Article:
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Google’s satellite view of just one of the many data centers Amazon Web Services operates in Northern Virginia, this one in Ashburn. (GeekWire Screenshot)

Just a few miles away from Amazon’s proposed new headquarters in the soon-to-be created “National Landing” neighborhood split between Crystal City and Arlington, Va., sits what was already the most important Amazon location outside of Seattle.

Amazon Web Services was more or less born here in Northern Virginia, where the ground-breaking EC2 cloud computing service was first hosted. Much of the initial development work for the cloud services that changed the course of computing history was done in South Africa, but those services were put into production for the masses across several acres of data centers in the shadow of Dulles International Airport, about half an hour northwest from Crystal City.

As you might have noticed, Amazon is a rather secretive company, and does not disclose the exact location of its Northern Virginia data centers. But US East-1 is the largest and most important region in the company’s cloud operation.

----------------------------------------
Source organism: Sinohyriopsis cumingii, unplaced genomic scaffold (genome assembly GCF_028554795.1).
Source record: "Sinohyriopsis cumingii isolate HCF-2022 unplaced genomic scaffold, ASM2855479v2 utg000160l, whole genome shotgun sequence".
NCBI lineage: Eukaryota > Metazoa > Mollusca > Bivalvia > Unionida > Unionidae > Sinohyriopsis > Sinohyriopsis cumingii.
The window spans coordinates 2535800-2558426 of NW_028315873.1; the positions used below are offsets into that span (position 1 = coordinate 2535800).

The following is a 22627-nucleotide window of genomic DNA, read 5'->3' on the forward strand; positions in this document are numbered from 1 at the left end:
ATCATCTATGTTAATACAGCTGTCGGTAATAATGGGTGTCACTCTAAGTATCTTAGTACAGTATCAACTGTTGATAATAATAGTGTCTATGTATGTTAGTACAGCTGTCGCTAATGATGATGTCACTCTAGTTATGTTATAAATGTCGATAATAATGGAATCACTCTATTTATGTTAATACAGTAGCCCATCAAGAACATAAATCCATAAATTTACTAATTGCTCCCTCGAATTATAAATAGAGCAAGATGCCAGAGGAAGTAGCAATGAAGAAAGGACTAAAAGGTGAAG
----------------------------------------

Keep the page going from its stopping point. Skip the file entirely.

Facebook’s Prineville, Ore. data center complex looms over Rt. 126. (GeekWire Photo / Tom Krazit)

Northern Virginia is home to some of the original cables installed by DARPA back in the 1960s and 70s to create the forerunner to the internet, and has long been a breeding ground for important government and commercial internet operations. Decades of investment in networks centered around the area make this location one of the most important crossroads of the physical internet.

AWS offers six availability zones in Northern Virginia, by far the most it offers in any one region. Availability zones help cloud customers spread their regional operating risk across separate buildings in case of a power outage at one, which means there are lots of massive data centers in and around the Northern Virginia suburbs of Herndon, Ashburn, and Manassas, Va.

US East-1 is also the creakiest region in the AWS arsenal; if something goes wrong with AWS, it’s a pretty safe bet that a problem in US East-1 is to blame. It’s likely in need of investment more than a decade after the first facilities were opened, and Amazon’s plans to invest in the region will probably involve some tuneups for the most important part of its cloud engine.

While it didn’t provide an exact location (surprising no one), AWS also announced Monday that the second GovCloud region it announced last year has come online. GovCloud regions are special collections of data centers that follow more stringent security rules and are accessible only by verified government employees or contractors, and the new facility was likely an important part of the AWS pitch to its new neighbors along the southern bank of the Potomac in Pentagon City and their $10 billion JEDI cloud contract.

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